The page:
There comes a moment every Spring, well, since I've been professor-ing, when I shift from teaching full-time and reading student work (the good, the bad, the surprising, the dreadful...) to teaching part-time or no-time and having my time fluid and free yet again. As glorious as this freedom is--freedom from alarm clocks and packing lunches and snacks and grading, good lord, the grading)--it's an adjustment.
Last week, after the Florida mini-break, I went to "faculty camp," a several days long series of workshops and fellowship with fellow teaching faculty. I learned some nifty ideas to apply in the fall, and some good ideas to think about over the summer for the sustainability project I'm coordinating in the fall.
So this week has been my week of transitioning, and it's going fairly well. I'm staying up later than usual reading. I just finished Kate Christensen's The Great Man, which won (and is most deserving of) the PEN/Faulkner award. Now I'm debating reading for class--my International Literature class starts next week--reading for sustainability--the theme that I need to develop ASAP--or to read for sheer pleasure. The scales are tipped in favor of the latter.
On this rainy Tuesday, I walked downtown in the drizzle for a cup of Alterra coffee made strong, at the local breakfast/lunch joint that serves my favorite brew. I meandered home, sent a few emails (my many inboxes are exploding with unanswered messages), made lunch (homemade spinach and parm pizza--the trick to a great crust is leaving the dough in the fridge several days), and then headed to She-town for some supply gathering. Grassfields milk, both skim and whole (I have thoughts of a vanilla bean ice "milk"), Alterra beans for home, and various other goodies. I walked up and down the aisles of TJMaxx looking for surprises (Vera Wang notecards and Scharrfen-Berger tasting squares of chocolate), reveling in the fact that I didn't really need to be doing anything else.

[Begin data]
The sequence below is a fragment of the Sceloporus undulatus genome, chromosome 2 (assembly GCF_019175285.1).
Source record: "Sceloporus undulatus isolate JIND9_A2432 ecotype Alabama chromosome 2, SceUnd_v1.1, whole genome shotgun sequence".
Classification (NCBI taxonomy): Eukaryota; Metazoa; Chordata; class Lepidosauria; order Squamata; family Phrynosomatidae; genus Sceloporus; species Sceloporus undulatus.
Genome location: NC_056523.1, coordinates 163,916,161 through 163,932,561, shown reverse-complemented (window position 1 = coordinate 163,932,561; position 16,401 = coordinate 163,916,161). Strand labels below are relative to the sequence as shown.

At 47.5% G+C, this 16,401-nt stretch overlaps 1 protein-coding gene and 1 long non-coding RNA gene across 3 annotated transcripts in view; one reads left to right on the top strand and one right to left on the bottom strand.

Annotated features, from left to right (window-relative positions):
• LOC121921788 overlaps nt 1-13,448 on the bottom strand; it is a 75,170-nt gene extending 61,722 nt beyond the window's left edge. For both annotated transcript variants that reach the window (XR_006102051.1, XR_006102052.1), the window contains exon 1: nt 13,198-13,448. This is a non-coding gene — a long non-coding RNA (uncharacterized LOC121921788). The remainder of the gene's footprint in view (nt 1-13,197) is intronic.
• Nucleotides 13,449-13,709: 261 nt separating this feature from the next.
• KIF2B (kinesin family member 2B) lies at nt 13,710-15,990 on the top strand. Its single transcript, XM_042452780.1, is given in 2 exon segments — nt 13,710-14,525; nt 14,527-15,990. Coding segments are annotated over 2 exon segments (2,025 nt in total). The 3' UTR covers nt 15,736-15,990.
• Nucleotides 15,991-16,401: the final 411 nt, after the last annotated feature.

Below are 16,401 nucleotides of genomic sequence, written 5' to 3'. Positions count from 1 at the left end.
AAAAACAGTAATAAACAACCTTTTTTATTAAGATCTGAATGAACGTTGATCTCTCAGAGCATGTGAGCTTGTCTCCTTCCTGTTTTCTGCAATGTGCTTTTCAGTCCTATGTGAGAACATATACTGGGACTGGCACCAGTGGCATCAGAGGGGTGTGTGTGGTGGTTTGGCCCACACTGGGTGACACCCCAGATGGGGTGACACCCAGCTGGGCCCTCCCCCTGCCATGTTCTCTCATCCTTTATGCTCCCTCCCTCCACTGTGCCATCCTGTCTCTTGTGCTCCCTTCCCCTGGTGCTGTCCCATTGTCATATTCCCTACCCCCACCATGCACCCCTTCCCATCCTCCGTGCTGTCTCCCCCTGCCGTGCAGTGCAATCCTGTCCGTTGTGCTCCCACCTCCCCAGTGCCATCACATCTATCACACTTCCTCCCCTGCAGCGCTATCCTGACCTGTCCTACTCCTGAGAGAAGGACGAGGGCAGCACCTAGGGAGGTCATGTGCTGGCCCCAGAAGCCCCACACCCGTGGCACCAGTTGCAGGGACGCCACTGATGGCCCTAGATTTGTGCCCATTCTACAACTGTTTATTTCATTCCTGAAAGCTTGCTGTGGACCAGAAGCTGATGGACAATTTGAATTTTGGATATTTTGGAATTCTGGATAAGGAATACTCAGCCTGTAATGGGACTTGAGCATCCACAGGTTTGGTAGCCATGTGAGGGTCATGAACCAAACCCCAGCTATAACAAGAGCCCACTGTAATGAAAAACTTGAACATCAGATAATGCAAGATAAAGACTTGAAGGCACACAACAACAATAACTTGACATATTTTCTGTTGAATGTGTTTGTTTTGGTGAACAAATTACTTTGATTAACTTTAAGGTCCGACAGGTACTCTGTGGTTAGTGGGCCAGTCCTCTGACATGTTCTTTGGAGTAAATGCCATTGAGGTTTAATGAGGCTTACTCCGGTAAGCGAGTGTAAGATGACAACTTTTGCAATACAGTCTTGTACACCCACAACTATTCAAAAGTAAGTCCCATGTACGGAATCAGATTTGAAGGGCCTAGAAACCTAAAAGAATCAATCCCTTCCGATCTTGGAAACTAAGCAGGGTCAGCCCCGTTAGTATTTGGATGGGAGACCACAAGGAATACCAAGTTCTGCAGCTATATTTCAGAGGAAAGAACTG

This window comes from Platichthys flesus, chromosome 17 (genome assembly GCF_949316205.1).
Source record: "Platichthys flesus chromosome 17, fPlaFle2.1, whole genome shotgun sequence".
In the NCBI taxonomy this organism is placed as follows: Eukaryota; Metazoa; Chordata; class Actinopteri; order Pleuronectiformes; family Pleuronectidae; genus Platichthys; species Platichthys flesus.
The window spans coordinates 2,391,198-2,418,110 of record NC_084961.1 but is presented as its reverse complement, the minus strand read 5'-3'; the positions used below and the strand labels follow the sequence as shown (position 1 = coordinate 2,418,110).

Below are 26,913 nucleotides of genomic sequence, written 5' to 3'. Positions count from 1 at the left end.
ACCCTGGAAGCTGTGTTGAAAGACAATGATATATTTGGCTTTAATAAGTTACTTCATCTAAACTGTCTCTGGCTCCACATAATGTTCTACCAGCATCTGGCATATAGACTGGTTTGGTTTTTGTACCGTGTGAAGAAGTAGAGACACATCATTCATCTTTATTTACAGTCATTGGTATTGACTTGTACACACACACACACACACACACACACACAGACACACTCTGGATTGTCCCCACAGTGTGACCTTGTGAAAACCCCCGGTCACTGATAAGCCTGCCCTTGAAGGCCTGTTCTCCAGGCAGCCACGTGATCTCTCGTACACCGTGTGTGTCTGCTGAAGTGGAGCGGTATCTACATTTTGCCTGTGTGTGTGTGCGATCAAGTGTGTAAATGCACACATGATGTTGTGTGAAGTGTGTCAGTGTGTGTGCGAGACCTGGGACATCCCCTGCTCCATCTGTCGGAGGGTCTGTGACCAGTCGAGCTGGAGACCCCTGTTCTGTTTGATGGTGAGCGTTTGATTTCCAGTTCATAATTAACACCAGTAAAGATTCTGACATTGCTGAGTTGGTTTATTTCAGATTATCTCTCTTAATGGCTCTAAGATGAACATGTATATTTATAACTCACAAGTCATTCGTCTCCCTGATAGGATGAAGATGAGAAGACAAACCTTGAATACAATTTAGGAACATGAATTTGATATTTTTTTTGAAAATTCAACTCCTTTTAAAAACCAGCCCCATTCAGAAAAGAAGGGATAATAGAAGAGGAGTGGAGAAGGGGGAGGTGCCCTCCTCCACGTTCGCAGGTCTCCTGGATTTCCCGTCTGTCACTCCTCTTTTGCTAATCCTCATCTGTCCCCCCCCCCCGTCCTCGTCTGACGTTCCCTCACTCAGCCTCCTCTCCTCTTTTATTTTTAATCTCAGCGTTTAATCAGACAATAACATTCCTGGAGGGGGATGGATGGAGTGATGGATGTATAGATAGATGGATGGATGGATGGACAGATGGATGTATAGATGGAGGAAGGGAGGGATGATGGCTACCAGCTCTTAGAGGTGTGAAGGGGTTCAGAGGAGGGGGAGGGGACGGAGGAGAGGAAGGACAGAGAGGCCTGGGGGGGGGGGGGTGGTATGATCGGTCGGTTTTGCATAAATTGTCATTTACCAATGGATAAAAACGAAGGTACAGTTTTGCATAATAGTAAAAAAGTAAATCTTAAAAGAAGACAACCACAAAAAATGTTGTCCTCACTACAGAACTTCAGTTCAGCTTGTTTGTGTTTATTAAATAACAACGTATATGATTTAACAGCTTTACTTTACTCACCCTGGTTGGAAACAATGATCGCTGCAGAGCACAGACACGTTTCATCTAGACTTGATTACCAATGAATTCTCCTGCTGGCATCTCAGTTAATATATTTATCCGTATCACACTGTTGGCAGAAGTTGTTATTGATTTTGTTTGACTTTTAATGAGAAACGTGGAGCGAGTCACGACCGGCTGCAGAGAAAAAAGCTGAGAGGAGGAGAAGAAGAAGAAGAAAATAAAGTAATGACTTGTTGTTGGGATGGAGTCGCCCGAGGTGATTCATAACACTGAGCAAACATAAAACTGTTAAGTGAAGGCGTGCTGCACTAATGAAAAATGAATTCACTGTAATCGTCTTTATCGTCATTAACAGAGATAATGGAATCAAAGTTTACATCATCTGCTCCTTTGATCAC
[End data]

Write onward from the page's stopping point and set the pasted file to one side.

I lingered over dinner preparation--a faux salad nicoise, with petite yukon golds (not local, not organic, but still tasty), local asparagus, garbanzos, and local spring onion, tossed with my good olive oil and a squeeze of lemon; an omelet with yuppie hill eggs, local organic spinach, and saxony cheese from Saxon creamery. Add a slice of toast made with whole wheat amish bread and a glass of Chilean Cabernet Rose, and it was a stunning meal of simplicity. What a lovely turn away from heavy soups and roasted things.
The lilacs are blooming, the garden is planted, and winter is over. My eyes are open for everyday miracles and subtle surprises, and my heart is slowly opening to a new season with endless possibilities. My mind is cracked open for new projects, new perspectives, and establishing new neural pathways for positivity.
And before I veer off into new-agey nonsense, I bid you a lovely evening, my dear readers.